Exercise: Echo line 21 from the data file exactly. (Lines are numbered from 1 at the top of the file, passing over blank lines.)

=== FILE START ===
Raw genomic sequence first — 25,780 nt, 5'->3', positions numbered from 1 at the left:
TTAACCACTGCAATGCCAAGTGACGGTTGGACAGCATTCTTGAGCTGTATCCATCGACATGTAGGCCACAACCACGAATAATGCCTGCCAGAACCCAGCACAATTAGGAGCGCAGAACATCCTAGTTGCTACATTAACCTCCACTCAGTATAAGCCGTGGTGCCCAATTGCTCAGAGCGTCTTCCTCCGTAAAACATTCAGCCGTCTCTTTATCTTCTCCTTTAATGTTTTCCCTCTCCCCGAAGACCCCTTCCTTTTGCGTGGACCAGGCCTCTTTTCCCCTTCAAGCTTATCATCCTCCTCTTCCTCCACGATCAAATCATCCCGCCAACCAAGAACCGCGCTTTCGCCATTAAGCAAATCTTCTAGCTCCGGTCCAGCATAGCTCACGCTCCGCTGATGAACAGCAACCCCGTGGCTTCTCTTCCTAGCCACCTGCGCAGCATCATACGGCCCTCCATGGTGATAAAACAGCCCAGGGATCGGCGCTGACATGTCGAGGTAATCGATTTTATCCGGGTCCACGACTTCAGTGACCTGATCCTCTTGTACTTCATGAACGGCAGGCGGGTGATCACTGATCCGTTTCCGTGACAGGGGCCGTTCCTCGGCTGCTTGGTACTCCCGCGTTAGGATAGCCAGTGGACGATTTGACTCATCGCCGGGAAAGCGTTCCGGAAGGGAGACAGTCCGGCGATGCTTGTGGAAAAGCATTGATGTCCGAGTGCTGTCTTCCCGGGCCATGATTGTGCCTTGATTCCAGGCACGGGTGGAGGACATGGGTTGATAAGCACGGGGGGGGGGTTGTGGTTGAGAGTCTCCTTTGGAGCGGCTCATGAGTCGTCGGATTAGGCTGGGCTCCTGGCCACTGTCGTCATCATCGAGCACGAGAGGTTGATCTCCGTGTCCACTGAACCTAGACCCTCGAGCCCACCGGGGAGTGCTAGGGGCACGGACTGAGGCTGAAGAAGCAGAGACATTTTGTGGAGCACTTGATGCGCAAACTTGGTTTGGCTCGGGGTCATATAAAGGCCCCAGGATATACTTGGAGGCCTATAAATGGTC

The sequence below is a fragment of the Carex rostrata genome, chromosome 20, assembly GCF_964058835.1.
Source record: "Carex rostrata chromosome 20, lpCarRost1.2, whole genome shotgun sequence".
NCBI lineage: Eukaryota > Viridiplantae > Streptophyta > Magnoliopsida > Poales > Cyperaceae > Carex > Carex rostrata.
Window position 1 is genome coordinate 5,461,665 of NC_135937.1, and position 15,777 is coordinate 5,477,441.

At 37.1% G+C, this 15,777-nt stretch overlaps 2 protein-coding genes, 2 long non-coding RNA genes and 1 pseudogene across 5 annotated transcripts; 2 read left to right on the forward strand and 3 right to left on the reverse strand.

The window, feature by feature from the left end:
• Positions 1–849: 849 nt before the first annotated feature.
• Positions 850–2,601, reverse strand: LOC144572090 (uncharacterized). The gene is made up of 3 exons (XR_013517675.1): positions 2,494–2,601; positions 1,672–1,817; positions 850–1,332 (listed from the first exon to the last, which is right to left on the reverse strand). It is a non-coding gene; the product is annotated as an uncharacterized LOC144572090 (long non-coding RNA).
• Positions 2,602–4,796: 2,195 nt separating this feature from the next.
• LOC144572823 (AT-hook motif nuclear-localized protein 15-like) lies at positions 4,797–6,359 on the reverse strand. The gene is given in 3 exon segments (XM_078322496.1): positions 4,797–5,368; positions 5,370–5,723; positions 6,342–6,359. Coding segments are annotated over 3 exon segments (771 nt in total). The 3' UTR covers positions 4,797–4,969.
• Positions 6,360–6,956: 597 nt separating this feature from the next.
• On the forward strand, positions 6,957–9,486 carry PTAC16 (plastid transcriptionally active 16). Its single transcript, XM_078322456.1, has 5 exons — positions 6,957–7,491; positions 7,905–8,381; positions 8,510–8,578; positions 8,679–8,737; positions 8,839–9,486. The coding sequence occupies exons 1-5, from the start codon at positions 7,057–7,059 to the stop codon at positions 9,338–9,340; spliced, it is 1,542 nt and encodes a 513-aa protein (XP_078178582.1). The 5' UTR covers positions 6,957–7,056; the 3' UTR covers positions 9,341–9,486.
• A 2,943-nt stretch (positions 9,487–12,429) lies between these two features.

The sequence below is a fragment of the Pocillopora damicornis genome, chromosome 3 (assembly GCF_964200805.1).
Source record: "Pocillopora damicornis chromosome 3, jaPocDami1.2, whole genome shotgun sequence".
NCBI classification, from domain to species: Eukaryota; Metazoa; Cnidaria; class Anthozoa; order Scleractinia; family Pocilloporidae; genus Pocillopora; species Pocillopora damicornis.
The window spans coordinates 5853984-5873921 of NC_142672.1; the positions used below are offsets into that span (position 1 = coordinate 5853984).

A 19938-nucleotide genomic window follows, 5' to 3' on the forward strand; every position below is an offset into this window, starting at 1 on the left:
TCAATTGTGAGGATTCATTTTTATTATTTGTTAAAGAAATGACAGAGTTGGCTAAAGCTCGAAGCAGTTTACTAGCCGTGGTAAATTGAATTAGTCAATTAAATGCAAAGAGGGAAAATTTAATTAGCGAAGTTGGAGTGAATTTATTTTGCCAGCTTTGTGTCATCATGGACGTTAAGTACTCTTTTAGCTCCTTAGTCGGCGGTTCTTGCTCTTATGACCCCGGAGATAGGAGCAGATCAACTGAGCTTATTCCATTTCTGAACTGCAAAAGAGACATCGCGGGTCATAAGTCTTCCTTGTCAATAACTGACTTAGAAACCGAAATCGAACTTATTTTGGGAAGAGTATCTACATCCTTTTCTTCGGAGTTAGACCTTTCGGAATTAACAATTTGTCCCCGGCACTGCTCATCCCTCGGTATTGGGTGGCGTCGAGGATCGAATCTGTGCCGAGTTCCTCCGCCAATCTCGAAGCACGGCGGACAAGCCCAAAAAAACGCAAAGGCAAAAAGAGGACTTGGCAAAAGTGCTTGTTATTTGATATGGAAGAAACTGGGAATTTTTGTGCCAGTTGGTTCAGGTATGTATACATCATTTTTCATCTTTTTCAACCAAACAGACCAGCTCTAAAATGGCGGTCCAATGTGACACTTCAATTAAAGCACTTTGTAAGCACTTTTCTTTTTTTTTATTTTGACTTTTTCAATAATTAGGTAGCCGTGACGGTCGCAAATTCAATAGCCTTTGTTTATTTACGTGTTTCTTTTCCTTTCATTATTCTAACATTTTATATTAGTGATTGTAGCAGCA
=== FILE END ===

TCAATTGTGAGGATTCATTTTTATTATTTGTTAAAGAAATGACAGAGTTGGCTAAAGCTCGAAGCAGTTTACTAGCCGTGGTAAATTGAATTAGTCAATTAAATGCAAAGAGGGAAAATTTAATTAGCGAAGTTGGAGTGAATTTATTTTGCCAGCTTTGTGTCATCATGGACGTTAAGTACTCTTTTAGCTCCTTAGTCGGCGGTTCTTGCTCTTATGACCCCGGAGATAGGAGCAGATCAACTGAGCTTATTCCATTTCTGAACTGCAAAAGAGACATCGCGGGTCATAAGTCTTCCTTGTCAATAACTGACTTAGAAACCGAAATCGAACTTATTTTGGGAAGAGTATCTACATCCTTTTCTTCGGAGTTAGACCTTTCGGAATTAACAATTTGTCCCCGGCACTGCTCATCCCTCGGTATTGGGTGGCGTCGAGGATCGAATCTGTGCCGAGTTCCTCCGCCAATCTCGAAGCACGGCGGACAAGCCCAAAAAAACGCAAAGGCAAAAAGAGGACTTGGCAAAAGTGCTTGTTATTTGATATGGAAGAAACTGGGAATTTTTGTGCCAGTTGGTTCAGGTATGTATACATCATTTTTCATCTTTTTCAACCAAACAGACCAGCTCTAAAATGGCGGTCCAATGTGACACTTCAATTAAAGCACTTTGTAAGCACTTTTCTTTTTTTTTATTTTGACTTTTTCAATAATTAGGTAGCCGTGACGGTCGCAAATTCAATAGCCTTTGTTTATTTACGTGTTTCTTTTCCTTTCATTATTCTAACATTTTATATTAGTGATTGTAGCAGCA